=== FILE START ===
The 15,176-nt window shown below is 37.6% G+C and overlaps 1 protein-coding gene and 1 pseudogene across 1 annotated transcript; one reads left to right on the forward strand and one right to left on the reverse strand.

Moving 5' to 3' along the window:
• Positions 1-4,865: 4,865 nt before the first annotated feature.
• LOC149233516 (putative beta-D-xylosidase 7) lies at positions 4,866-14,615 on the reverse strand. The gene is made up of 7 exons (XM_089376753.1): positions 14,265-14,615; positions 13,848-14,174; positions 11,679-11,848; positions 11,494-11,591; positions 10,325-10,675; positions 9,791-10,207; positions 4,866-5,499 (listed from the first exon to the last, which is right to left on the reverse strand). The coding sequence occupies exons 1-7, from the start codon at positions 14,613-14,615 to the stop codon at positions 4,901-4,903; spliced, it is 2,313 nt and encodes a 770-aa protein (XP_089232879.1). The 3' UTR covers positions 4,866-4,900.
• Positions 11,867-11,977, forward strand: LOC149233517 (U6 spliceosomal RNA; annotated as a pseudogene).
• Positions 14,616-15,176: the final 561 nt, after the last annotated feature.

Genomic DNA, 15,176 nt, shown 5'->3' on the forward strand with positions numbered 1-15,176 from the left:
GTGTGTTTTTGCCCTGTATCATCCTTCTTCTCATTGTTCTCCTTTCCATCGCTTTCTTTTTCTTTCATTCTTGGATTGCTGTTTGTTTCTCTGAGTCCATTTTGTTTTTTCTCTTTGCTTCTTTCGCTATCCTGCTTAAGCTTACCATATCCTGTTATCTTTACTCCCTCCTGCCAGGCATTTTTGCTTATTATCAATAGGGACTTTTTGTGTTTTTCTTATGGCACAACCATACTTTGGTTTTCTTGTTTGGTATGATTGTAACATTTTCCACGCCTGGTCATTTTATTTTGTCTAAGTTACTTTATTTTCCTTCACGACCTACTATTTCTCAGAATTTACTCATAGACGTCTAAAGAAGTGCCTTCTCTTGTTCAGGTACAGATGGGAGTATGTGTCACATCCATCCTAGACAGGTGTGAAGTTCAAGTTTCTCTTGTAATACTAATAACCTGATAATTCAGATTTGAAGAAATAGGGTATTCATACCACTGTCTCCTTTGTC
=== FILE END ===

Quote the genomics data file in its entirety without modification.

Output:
The 15,176-nt window shown below is 37.6% G+C and overlaps 1 protein-coding gene and 1 pseudogene across 1 annotated transcript; one reads left to right on the forward strand and one right to left on the reverse strand.

Moving 5' to 3' along the window:
• Positions 1-4,865: 4,865 nt before the first annotated feature.
• LOC149233516 (putative beta-D-xylosidase 7) lies at positions 4,866-14,615 on the reverse strand. The gene is made up of 7 exons (XM_089376753.1): positions 14,265-14,615; positions 13,848-14,174; positions 11,679-11,848; positions 11,494-11,591; positions 10,325-10,675; positions 9,791-10,207; positions 4,866-5,499 (listed from the first exon to the last, which is right to left on the reverse strand). The coding sequence occupies exons 1-7, from the start codon at positions 14,613-14,615 to the stop codon at positions 4,901-4,903; spliced, it is 2,313 nt and encodes a 770-aa protein (XP_089232879.1). The 3' UTR covers positions 4,866-4,900.
• Positions 11,867-11,977, forward strand: LOC149233517 (U6 spliceosomal RNA; annotated as a pseudogene).
• Positions 14,616-15,176: the final 561 nt, after the last annotated feature.

Genomic DNA, 15,176 nt, shown 5'->3' on the forward strand with positions numbered 1-15,176 from the left:
GTGTGTTTTTGCCCTGTATCATCCTTCTTCTCATTGTTCTCCTTTCCATCGCTTTCTTTTTCTTTCATTCTTGGATTGCTGTTTGTTTCTCTGAGTCCATTTTGTTTTTTCTCTTTGCTTCTTTCGCTATCCTGCTTAAGCTTACCATATCCTGTTATCTTTACTCCCTCCTGCCAGGCATTTTTGCTTATTATCAATAGGGACTTTTTGTGTTTTTCTTATGGCACAACCATACTTTGGTTTTCTTGTTTGGTATGATTGTAACATTTTCCACGCCTGGTCATTTTATTTTGTCTAAGTTACTTTATTTTCCTTCACGACCTACTATTTCTCAGAATTTACTCATAGACGTCTAAAGAAGTGCCTTCTCTTGTTCAGGTACAGATGGGAGTATGTGTCACATCCATCCTAGACAGGTGTGAAGTTCAAGTTTCTCTTGTAATACTAATAACCTGATAATTCAGATTTGAAGAAATAGGGTATTCATACCACTGTCTCCTTTGTC